• Concerned Citizen

        Why is it that pretentious, snobby wannabes decide to defend bad design, and the best they can do is make personal attacks?

    • Steeevyo

      Zaha Hadid provided a lot more seats with full view than was required in the brief. But the organisers were stupid enough to sell seats with restricted view on the diving tower for diving events, which lead to justified complaints.

      Of course instead of apologising for their blunder, they turned this into an accusation against everyone’s favourite punching bag, Zaha Hadid.
      Zaha’s PR rectified these erroneous claims back then and still people repeat the same lie over and over again.

      It really makes one wonder if people secretly enjoy being ignorant or wilfully malicious. Dezeen sometimes censors my comments when there is too much snark or sarcasm in them. They should put more focus on not admitting comments that are factually wrong.

      • Concerned Citizen

        Exactly how much bad design does it take to be bad design?

  • pickname

    Why no comments? I just came here to read the comments.

  • yeah

    I hope everyone in Japan could see, not only the Minimalism and white concrete block could save the world, Japan need more new blood! Obviously his small old stadium is in surrounding, that’s why.

  • orhan

    Stadium that saved Istanbul…

  • beatrice

    Zaha too big? Never. Ego I mean, obviously.

  • Garo Ungaro

    Reducing the size might be a good alternative. It’s like a white sea shell on black volcanic sand? Or it looks like a futuristic airlines interior, which appears too bold…good design concept.

  • Blue Raven

    Nice renderings, nice views. But how often do you see it from to admire its form?

  • Benjamin Edens


  • JayCee

    Are you completely sure about that statement?

    • panos

      I am.

      • Baki

        And that’s because Zaha pays her interns right? Oh wait yes, they pay to work at Zaha’s. Forgot that one.

        • Kiba

          No. Interns at ZHA are getting payed and that’s a fact. Deal with it.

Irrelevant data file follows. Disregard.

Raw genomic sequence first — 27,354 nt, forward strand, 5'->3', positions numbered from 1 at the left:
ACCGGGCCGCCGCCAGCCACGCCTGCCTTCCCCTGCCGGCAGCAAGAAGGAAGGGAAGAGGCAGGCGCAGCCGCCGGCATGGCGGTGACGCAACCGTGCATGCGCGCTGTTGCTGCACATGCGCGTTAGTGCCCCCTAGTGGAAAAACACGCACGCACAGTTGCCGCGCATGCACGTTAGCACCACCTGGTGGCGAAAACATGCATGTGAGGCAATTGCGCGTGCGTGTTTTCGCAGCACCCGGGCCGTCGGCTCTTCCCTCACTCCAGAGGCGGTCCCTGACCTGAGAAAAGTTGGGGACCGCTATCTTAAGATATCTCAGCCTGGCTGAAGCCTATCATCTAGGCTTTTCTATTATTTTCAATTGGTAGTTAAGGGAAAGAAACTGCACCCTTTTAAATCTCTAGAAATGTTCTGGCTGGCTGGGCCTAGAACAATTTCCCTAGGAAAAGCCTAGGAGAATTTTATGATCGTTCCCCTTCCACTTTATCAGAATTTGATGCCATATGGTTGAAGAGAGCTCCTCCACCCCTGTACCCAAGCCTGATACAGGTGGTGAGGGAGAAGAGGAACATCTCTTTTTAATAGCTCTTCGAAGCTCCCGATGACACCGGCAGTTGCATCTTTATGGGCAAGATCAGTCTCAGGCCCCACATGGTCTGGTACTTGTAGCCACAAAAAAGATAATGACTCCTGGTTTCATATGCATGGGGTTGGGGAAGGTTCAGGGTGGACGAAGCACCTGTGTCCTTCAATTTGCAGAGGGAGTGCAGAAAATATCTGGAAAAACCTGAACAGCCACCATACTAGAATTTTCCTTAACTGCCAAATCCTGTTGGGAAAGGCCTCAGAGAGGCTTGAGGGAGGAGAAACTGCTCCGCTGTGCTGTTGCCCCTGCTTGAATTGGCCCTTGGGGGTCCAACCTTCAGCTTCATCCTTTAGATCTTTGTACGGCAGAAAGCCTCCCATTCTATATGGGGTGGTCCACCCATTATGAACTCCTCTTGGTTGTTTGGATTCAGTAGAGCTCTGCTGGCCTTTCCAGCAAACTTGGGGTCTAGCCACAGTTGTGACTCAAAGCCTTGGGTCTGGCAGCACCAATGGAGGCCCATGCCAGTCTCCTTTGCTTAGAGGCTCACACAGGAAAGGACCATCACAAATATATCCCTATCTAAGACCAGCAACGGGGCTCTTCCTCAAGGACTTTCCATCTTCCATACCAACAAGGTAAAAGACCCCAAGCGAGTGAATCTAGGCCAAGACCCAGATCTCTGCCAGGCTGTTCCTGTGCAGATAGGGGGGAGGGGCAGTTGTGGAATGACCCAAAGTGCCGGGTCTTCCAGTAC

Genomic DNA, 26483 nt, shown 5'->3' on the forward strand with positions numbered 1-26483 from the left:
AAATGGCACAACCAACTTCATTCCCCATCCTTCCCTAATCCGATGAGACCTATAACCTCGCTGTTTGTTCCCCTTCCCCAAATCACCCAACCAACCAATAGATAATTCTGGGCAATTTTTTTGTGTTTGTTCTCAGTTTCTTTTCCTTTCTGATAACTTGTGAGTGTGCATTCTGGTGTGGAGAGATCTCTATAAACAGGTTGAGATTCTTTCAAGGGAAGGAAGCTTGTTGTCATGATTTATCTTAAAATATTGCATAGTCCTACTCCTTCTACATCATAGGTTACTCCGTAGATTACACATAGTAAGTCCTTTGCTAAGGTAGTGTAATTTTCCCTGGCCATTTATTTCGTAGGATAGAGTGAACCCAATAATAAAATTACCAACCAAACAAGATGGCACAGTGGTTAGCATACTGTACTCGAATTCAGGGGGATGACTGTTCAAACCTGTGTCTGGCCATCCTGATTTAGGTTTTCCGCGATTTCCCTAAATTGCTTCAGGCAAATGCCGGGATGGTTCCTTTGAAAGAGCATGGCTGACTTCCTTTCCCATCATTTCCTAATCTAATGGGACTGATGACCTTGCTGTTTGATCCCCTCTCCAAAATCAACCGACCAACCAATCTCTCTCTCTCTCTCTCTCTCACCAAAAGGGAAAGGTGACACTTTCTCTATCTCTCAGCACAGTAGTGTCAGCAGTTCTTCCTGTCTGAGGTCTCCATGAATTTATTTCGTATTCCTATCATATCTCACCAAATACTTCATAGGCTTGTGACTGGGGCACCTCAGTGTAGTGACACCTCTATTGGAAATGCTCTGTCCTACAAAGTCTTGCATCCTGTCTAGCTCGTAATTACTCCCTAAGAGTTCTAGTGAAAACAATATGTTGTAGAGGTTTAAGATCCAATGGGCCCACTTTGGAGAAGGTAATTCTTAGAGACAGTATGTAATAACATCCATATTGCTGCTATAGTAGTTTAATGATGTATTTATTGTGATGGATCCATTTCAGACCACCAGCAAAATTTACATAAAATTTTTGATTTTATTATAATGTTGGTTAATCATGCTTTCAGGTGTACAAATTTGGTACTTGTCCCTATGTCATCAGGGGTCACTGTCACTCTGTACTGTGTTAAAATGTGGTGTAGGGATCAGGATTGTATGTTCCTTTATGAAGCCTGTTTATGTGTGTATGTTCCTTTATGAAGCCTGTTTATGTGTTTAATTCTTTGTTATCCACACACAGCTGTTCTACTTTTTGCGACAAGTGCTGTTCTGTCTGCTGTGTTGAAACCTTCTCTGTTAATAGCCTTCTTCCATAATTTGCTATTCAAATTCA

• Bassel

    Japanese architects are too sore! Seriously, people, if an 80,000 seat Olympic stadium is too big for Tokyo, then just take the games somewhere else!

    • Labirinto

      Dude, we’re not talking about East-London industrial Stratford here. This is prime central Tokyo, next to a beautiful park, Omotesando Avenue, lots of small scale neighbourhood blocs, etc… This project, at it’s present scale, is just obscene. I agree with the comment below though, the jury is to blame for choosing this particular project. But nevertheless, the protest is legitimate and I hope it takes off and the project shrinks (a lot!).

  • Toto

    Hadid did what she knows, and it wins architectural competitions, whether you like her work or not. The issue here is the jury. They are the ones that should be questioned about the decision they took.

  • Labirinto

    Tange must be rolling in his grave… 50 years into the future and architecture is back in the stone age. Let’s all forget about scale and context and just land these alien vessels anywhere Zaha style! We’ve done it China so why not everywhere else?

  • Ainslie Innes

    It may have been futuristic if its crushing banality wasn’t so contemporary.

  • Sensing Thing

    Bury it, along with any parking and build something more in keeping with the fabric of the neighborhood on top of it. Some punctures in the roof for natural light and views down into stadium.

  • BecP

    It is a bit ‘retro future’ and looks like a giant spaceship has landed, however, it seems folks are not viewing it in context. In 8 years time it will most likely be received completely differently.

  • David Tonge